Applied Mathematics Seminars 

Summer 2016

All seminars (unless otherwise stated) will take place on Tuesdays at 3.00pm in Room 505 in the Mathematics Department (25 Gordon Street). See see how to find us for further details. There will be tea afterwards in Mathematics Room 606. If you require any more information on the Applied seminars please contact Prof Slava Kurylev e-mail: y.kurylev AT or tel: 020-7679-7896.

Special Applied Seminar, Tuesday 14 June 2016 in Room 505 at 4:30pm

Wiliam K Devar (The Pierre Welander Professor of Oceanography, Florida State University)

Title: Gulf Stream Separation Dynamics


Numerical models are plagued by poor representations of Gulf Stream separation. Rather than moving to the deep ocean at Cape Hatteras, many model Gulf Streams 'overshoot' the separation, exiting the US east coast several degrees to the north of Cape Hatteras. This is responsible for the largest bias in ocean SST found in coupled climate models. Higher model resolution often helps, but even then correct separation is not guaranteed. We examine Gulf Stream separation in a regional model with a view towards understanding the dynamical controls on separation. Our results support the convergence of the isobaths northeast of the Charleston Bump as the key element. Initial tests of a theoretical explanation based on mean flow-topography interaction support the result.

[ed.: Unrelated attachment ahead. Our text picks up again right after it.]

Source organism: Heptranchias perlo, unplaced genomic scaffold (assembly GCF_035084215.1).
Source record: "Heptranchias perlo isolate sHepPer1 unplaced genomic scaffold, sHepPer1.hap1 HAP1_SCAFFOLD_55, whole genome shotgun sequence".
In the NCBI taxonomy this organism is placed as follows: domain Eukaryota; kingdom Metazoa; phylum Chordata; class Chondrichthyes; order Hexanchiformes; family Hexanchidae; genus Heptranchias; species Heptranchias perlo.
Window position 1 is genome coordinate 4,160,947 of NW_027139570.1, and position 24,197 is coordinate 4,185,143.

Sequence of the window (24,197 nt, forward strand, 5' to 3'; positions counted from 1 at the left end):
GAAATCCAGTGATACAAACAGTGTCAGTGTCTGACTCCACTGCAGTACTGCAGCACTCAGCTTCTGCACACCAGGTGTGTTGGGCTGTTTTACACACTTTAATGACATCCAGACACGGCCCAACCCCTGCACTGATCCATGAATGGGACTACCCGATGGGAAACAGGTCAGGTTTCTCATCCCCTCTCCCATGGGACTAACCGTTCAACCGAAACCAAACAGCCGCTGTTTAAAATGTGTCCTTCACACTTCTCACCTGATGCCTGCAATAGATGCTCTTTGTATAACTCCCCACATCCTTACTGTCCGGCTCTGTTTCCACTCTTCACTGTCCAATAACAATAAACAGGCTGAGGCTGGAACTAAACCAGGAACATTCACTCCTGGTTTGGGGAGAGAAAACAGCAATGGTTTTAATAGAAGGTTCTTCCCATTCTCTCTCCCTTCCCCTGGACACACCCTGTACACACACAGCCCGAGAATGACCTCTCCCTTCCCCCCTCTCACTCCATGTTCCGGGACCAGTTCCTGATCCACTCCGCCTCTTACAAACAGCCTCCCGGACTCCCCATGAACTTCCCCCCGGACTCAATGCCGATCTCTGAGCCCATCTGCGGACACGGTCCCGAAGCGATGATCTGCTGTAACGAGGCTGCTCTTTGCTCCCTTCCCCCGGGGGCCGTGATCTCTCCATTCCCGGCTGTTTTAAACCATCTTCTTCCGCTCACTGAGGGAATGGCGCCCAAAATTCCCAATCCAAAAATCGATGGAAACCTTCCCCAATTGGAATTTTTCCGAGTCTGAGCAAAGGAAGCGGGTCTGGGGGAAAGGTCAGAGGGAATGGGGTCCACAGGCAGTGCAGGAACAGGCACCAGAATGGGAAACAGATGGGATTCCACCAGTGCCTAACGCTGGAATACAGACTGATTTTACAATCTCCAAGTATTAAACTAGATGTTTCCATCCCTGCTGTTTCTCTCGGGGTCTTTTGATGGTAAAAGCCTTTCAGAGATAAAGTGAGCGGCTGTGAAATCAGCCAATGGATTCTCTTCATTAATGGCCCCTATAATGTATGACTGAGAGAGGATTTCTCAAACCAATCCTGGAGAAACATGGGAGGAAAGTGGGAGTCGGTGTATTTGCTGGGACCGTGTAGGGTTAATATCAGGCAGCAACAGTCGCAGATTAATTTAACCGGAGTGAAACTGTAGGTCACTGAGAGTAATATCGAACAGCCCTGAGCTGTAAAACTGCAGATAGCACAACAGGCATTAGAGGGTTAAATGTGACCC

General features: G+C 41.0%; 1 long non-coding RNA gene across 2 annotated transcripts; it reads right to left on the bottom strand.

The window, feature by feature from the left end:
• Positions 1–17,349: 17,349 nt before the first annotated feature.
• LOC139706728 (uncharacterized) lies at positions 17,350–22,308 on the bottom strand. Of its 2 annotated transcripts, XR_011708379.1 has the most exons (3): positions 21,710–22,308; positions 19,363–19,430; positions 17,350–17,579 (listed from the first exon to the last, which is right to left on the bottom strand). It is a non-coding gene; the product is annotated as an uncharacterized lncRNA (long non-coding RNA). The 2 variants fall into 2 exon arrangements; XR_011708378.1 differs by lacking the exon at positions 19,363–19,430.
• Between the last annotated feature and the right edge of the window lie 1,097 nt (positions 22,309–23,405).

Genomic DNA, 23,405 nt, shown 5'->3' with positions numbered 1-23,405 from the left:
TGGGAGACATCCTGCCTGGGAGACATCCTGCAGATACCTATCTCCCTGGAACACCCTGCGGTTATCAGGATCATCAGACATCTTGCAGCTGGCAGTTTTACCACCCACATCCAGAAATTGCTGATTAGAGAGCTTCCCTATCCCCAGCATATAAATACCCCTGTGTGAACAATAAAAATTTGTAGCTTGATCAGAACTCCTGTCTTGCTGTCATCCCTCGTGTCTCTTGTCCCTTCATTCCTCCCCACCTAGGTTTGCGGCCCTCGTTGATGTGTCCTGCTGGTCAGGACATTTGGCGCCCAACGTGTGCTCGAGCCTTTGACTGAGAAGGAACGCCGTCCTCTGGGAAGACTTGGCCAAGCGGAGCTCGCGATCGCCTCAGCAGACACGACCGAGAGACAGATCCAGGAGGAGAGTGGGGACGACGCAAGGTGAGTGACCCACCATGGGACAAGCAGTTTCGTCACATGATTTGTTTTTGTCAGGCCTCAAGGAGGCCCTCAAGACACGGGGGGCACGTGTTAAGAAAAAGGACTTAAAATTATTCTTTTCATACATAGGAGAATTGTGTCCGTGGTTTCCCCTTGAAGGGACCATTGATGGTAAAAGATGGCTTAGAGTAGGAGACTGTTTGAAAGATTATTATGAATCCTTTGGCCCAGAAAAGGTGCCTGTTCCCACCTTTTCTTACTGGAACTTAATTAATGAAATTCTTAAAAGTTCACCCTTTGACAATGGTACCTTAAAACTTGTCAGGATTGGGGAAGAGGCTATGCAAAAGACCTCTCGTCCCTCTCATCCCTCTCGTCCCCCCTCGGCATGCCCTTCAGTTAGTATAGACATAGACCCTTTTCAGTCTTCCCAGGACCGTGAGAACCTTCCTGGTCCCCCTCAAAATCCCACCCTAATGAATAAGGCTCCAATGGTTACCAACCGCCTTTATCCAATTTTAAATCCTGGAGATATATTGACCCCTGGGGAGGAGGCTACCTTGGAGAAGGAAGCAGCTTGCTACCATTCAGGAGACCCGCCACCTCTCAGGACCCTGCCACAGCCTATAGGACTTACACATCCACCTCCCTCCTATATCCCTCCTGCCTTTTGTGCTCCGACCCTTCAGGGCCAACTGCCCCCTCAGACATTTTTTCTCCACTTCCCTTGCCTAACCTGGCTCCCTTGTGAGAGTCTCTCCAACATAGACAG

Tuesday 5 July 2016 in Chadwick B.05 LT at 3pm

Florian deVuyst (ENS-Cachan, France)

Title: New numerical solvers subject to HPC performance constraints: Lagrange-flux approach for compressible hydrodynamics and Saint-Venant equations.  Related Big Data problems with CFD computations.


Today's multicore/manycore computing architecture allow for potential high-performance computing but numerical solvers need suitable scalability with SIMD feature and rather high arithmetic intensity for that. This new constraint make the Numerical Analysis community search for new computational approaches, possibly changes of paradigm while trying to keep expected features like high-order accuracy, stability. This talk will present an instance of evolution of solvers: starting from a family of Lagrange+remap solvers for compressible Hydrodynamics,  we will achieve a performance analysis from performance models (roofline, ECM). We will reinterpret the geometrical remapping step as an algebraic convection process which has a far better SIMD feature. The resulting solver, referred to as Lagrange-flux solver is actually very general and can be applied to a broad class of convection-dominated problems. We will extend the scheme to the shallow-water equations, achieving the "well-balanced" property for the gravity source term. We will also discuss the issue of  handling dry/wet zones without interface tracking, still for the sake of performance. See the video : . Finally, we will discuss current and outlook research about Big Data aspects from simulations of debris deposition caused by marine flooding.

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